# Finding a basis of a Kernel

1. Mar 5, 2008

### simpledude

1. The problem statement, all variables and given/known data

Let V = C(R,R) be the vector space of all functions f : R −> R that have continuous
derivatives of all orders. We consider the mapping T : V −> V defined for all u belonging to V , by T(u(x)) = u''(x) + u'(x) − 2u(x). (Where u' is first derivative, u'' second derivative)

Question: Determine Ker{T} and find a bsis of Ker{T}

2. The attempt at a solution

So as far as I understand the Ker{T} is the set of elements in T that maps into
the zero vector, i.e. Ker{T} is when T(u(x))=0 (is this correct?)

So T(u(x)) = 0 only when u''(x) + u'(x) = 2u(x). So would the Kernel of T be all functions
u belonging to V such that u''(x) + u'(x) = 2u(x)

But in this case how can I compute the basis?

---
Thank you very much.
Best Regards,
SimpleDude

2. Mar 5, 2008

### ircdan

solve for u and show the solutions are linearly independent

Last edited: Mar 5, 2008
3. Mar 5, 2008

### simpledude

Ok, so u(x) = [u''(x) - u'(x)] / 2

But that's only one solution, how can I get anoter one from the same equation?
(because if I use the same equaton, they both will be linearly dependant).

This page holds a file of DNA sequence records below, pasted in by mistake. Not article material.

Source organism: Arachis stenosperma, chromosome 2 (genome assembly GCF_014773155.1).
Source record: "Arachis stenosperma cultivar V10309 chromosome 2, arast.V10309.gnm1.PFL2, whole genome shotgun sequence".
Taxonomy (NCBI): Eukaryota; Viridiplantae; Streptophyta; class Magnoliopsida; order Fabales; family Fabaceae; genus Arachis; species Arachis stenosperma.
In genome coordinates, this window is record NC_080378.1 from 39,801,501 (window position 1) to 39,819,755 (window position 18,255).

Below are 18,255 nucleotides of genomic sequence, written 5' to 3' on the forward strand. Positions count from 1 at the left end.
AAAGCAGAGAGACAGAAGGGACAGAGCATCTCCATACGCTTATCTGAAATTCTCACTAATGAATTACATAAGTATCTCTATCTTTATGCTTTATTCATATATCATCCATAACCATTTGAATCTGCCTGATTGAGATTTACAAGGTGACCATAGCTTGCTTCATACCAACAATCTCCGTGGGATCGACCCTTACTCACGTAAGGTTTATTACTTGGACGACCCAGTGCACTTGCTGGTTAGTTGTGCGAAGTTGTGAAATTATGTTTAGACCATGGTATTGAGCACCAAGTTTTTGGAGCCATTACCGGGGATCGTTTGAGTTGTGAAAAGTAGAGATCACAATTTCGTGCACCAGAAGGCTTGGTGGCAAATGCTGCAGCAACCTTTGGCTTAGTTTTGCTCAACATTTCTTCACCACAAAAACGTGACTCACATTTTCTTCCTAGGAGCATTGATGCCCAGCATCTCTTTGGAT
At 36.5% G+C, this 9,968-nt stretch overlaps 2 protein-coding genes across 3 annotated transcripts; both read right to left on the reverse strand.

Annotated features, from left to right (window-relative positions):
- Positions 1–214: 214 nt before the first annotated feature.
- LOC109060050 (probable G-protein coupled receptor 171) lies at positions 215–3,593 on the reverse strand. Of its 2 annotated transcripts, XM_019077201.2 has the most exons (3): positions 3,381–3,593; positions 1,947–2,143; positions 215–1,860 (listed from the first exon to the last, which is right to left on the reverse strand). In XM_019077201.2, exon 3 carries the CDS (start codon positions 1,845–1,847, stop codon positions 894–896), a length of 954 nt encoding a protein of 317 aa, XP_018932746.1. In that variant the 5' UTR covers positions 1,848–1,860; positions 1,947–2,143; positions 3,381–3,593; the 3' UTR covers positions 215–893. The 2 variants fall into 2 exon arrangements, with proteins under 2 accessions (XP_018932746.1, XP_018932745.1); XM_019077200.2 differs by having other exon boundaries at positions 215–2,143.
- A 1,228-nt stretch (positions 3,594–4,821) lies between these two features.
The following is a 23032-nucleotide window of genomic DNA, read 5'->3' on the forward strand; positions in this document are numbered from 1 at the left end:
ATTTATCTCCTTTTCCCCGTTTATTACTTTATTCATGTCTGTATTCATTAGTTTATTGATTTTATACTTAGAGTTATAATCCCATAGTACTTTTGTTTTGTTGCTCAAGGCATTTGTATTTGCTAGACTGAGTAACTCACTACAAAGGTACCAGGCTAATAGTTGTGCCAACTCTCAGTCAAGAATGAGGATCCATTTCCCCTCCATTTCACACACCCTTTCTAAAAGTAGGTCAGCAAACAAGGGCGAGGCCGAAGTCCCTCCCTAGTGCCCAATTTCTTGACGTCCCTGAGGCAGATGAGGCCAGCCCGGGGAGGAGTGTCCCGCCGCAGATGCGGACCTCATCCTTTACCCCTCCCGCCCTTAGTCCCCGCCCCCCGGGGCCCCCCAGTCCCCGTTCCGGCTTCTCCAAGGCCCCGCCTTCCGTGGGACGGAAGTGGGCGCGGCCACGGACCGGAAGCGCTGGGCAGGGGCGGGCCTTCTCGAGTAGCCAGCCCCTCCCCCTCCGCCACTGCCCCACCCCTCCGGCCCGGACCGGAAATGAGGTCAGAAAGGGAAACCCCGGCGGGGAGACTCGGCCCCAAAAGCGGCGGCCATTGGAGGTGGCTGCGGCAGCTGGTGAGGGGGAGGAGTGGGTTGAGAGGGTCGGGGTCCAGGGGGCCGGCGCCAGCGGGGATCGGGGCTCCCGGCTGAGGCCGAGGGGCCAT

Any help will be appreciated -- thanks!

4. Mar 5, 2008

5. Mar 5, 2008

### simpledude

Ok I understand, and as far as the initial conditions go, if T is a linear operator
is it ok to say that u(0)=0 and u'(0)=0 ?

Because in that case everythign is 0 (both constants are 0, hence u(x)=0 )

Last edited: Mar 5, 2008
6. Mar 5, 2008

### ircdan

no you won't have initial conditions, so if you solved it(i'm assuming you did), you should get that u is of the form,

u(x) = ae^(x) + be^(-2x) for some a, b in R, in particular, this means that

u belongs to span({e^(x), e^(-2x)} = B(I just called it B for notation), so now you've shown
that kerT is contained in spanB, and the other inclusion is obvious(you should check it to be sure), so kerT = spanB

Now just show it's independent, this might be trickier for you, so i'll get you started. We'll just use the definition of linear independence.

So suppose ae^x + be^(-2x) = 0 for some scalars a, b, in R.

We need to show a = b = 0.

hint: this equation must hold for ALL values of x, so try some different values and try to force a = b = 0.

7. Mar 5, 2008

### simpledude

Ahhh :)

Can I create a matrix of coefficients of
u(x) and u'(x), namely:

u(x) = ae^-2x + be^x
u'(x) = -2ae^-2x + be^x

And solve AX=0 via gauss?

Doing so I get a matrix of the form
1 1
0 1

Hence the are linearly independant, furhermore (1,0) and (1,1) form a basis of Ker T.

8. Mar 5, 2008

### ircdan

The B I wrote above will be your basis, remember B is a subset of V which is a space of functions, (1, 0) and (1, 1) are elements of R^2, they certainly aren't functions!

I gave you a hint, it's a good one, try it!:)

Edit: Another way is to compute the wronskian of e^(-2x) and e^x and notice it's nonzero, but imo it's better to do it the way I suggested. What I suggested is a good trick to keep around because it's useful in other places(like when working with dual spaces, etc).